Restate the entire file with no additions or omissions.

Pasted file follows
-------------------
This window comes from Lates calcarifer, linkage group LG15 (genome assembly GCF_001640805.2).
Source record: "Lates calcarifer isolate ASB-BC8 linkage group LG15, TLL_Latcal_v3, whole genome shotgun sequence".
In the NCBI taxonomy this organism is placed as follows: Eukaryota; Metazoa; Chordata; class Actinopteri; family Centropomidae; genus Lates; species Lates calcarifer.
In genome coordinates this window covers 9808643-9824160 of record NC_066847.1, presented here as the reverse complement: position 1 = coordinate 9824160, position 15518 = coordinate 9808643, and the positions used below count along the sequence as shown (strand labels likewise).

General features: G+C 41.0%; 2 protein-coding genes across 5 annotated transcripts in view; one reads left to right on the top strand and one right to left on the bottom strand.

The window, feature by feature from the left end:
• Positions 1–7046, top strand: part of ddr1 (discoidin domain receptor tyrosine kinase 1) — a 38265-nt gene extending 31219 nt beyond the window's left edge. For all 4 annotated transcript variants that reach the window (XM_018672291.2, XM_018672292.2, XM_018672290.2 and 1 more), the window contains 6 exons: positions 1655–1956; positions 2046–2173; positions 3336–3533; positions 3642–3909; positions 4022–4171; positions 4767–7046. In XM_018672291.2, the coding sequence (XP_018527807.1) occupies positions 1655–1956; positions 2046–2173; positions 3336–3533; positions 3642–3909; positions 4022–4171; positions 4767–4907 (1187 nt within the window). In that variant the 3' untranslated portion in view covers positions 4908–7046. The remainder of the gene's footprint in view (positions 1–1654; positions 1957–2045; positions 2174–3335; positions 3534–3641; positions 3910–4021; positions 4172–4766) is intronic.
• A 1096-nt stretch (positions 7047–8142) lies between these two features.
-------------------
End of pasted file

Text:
This window comes from Lates calcarifer, linkage group LG15 (genome assembly GCF_001640805.2).
Source record: "Lates calcarifer isolate ASB-BC8 linkage group LG15, TLL_Latcal_v3, whole genome shotgun sequence".
In the NCBI taxonomy this organism is placed as follows: Eukaryota; Metazoa; Chordata; class Actinopteri; family Centropomidae; genus Lates; species Lates calcarifer.
In genome coordinates this window covers 9808643-9824160 of record NC_066847.1, presented here as the reverse complement: position 1 = coordinate 9824160, position 15518 = coordinate 9808643, and the positions used below count along the sequence as shown (strand labels likewise).

General features: G+C 41.0%; 2 protein-coding genes across 5 annotated transcripts in view; one reads left to right on the top strand and one right to left on the bottom strand.

The window, feature by feature from the left end:
• Positions 1–7046, top strand: part of ddr1 (discoidin domain receptor tyrosine kinase 1) — a 38265-nt gene extending 31219 nt beyond the window's left edge. For all 4 annotated transcript variants that reach the window (XM_018672291.2, XM_018672292.2, XM_018672290.2 and 1 more), the window contains 6 exons: positions 1655–1956; positions 2046–2173; positions 3336–3533; positions 3642–3909; positions 4022–4171; positions 4767–7046. In XM_018672291.2, the coding sequence (XP_018527807.1) occupies positions 1655–1956; positions 2046–2173; positions 3336–3533; positions 3642–3909; positions 4022–4171; positions 4767–4907 (1187 nt within the window). In that variant the 3' untranslated portion in view covers positions 4908–7046. The remainder of the gene's footprint in view (positions 1–1654; positions 1957–2045; positions 2174–3335; positions 3534–3641; positions 3910–4021; positions 4172–4766) is intronic.
• A 1096-nt stretch (positions 7047–8142) lies between these two features.